An Italian beginning and a time trial conclusion… these are two of the highlights of the first edition of the Tour de France that will not finish in Paris. These details were revealed well before the official launch of the route for the 111th edition of the world’s biggest race; now, after the presentation of the course in Paris overnight, we know where else #TDF2024 will go.



The world’s biggest annual sporting event will feature a significant change for its 111th edition. In 2024, for the first time ever, Paris will not be the site of the finish for the Tour de France. This much was known long ago, and it’s this way because the Olympic Games begin in the French capital less than a week after the conclusion of the bike race.

Full details of the route for Le Tour 2024 are now public knowledge and preparation has effectively begun as riders and teams dissect the details and consider how to tackle the challenge that awaits.

Route for #TDF2024

StageDayDateStart and finishCategoryDistance
1Saturday29/06/2024Florence to Rimni, ItalyHilly206km
2Sunday30/06/2024Cesenatico to Bologne, ItalyHilly200km
3Monday01/07/2024Plaisance to Turin, ItalyFlat229km
4Tuesday02/07/2024Pinerolo to ValloireMountain138km
5Wednesday03/07/2024Saint-Jean-de-Maurienne to Saint-VulbasFlat177km
6Thursday04/07/2024Mâcon to DijonFlat163km
7Friday05/07/2024Nuits-Saint-Georges to Gevrey-ChambertinTime Trial25km
8Saturday06/07/2024Semur-en-Auxois to Colombey-les-Deux-ÉglisesFlat176km
9Sunday07/07/2024Troyes to TroyesHilly199km
Monday08/07/2024Rest Day
10Tuesday09/07/2024Orléans to Saint-Amand-MontrondFlat187km
11Wednesday10/07/2024Évaux-les-Bains to Le LioranMountain211km
12Thursday11/07/2024Aurillac to Villeneuve-sur-LotFlat204km
13Friday12/07/2024Agen to PauFlat171km
14Saturday13/07/2024Pau to Saint-Lary-SoulanMountain152km
15Sunday14/07/2024Loudenvielle to Plateau de BeilleMountain198km
Monday15/07/2024Rest Day
16Tuesday16/07/2024Gruissan to Nîmes Flat187km
17Wednesday17/07/2024Saint-Paul-Trois-Châteaux to SuperdévoluyMountain178km
18Thursday18/07/2024Gap to BarcelonnetteHilly179km
19Friday19/07/2024Embrun to Isola 2000Mountain145km
20Saturday20/07/2024Nice to Col de la CouilloleMountain133km
21Sunday21/07/2024Monaco to NiceTime Trial34km


The two-time TDF champion, Jonas Vingegaard, at the presentation in Paris on 25 October 2023. (Photo: Maxime Delobel, via ASO)

The major difference: no Paris

“It’s not that easy to have a finish that is not in Paris,” Christian Prudhomme told RIDE Media when he was in Australia in March this year. “So, we talked to the Mayor of Nice in December 2017 because, of course, we thought it would be very difficult to have a finish of the Tour and, a few days after – just five days afterwards – the opening ceremony of the Olympic Games. There was no surprise when the French government, and the Mayor of Paris, said to us, ‘It will not be possible to have the 2024 finish in Paris.’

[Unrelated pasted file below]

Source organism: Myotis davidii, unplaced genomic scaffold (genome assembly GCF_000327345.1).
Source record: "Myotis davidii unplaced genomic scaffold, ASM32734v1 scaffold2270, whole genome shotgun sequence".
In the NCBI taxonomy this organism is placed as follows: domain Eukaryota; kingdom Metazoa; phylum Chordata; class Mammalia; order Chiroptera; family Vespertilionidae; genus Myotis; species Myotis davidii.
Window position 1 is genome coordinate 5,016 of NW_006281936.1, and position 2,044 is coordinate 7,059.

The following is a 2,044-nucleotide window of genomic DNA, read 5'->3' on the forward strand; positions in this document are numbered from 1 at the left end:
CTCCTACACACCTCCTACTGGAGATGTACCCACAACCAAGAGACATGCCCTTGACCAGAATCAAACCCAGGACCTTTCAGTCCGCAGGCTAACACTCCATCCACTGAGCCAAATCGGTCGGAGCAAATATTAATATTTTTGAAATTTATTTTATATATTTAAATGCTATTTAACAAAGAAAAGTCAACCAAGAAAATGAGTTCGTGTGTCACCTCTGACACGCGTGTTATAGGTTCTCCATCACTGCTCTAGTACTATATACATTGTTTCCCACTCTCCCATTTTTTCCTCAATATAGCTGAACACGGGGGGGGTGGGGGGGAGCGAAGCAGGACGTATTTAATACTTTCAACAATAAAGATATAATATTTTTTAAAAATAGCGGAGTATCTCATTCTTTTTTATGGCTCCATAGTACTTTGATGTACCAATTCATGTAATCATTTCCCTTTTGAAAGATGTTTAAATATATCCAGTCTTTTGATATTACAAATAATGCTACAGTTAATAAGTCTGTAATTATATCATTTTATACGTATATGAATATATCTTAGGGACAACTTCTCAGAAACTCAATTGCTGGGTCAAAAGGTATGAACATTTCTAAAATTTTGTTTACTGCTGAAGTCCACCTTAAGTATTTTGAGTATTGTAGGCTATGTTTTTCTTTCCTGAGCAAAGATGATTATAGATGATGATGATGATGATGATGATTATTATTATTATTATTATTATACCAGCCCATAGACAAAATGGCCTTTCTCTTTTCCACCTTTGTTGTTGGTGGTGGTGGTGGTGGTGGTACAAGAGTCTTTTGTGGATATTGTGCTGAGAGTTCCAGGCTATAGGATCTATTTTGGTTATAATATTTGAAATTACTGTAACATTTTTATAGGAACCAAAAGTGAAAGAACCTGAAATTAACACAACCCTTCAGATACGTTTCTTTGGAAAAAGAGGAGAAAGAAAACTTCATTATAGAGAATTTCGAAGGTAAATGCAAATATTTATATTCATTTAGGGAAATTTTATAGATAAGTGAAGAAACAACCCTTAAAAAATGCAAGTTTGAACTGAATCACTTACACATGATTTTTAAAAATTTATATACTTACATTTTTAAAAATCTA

“For me, it’s an opportunity,” continued Prudhomme. “From the very beginning, the Tour de France organisers have tried to have the mountains next to the finish. In Nice, mountains are next to the finish! You have the sea and the mountains. And we needed prestige! Paris is prestigious. Monaco, Nice, and the Côte d’Azur also have prestige.

“And we will have sport! That’s very important. If there is no Paris, we need prestige and sport and on the penultimate day next year we have a mountain stage with 4,500 metres of elevation… more than 50km of climbing in a 132km stage.

“On the final day it will be the first time trial on the last stage of the Tour since 1989, with the memories of the battle between Greg LeMond and Laurent Fignon. It will be great!”

Prudhomme understands cycling well and recognises the absence of the world champion from his race in 2023, but again he sees opportunity and offers a cheeky forecast with a reference to Remco Evenepoel, without naming him. “The final stage will be on the Belgian national day. If somebody who will be 24 in 2024 – the same age as Eddy Merckx when he rode and won his first Tour – wants to race, he is more than welcome.”

Evenepoel, the reigning world time trial champion – and winner of La Vuelta a España in 2022 – is expected to make his TDF debut next June when the race begins in Florence, Italy on the final Saturday of the month.

The finish of the 2024 Tour also coincides with the Belgian National Day (21 July) and, even 16 months before the 111th edition is due to begin Prudhomme was referencing Evenepoel as a candidate for victory.


Watch RIDE Media’s interview with Prudhomme, click the link below.



Vingegaard chasing a hat-trick

There are 247 days between the launch of the route and the first Italian Grand Départ and if we consider previous editions of the TDF, the obvious challengers for the yellow jersey include the two most recent winners, Jonas Vingegaard and Tadej Pogacar.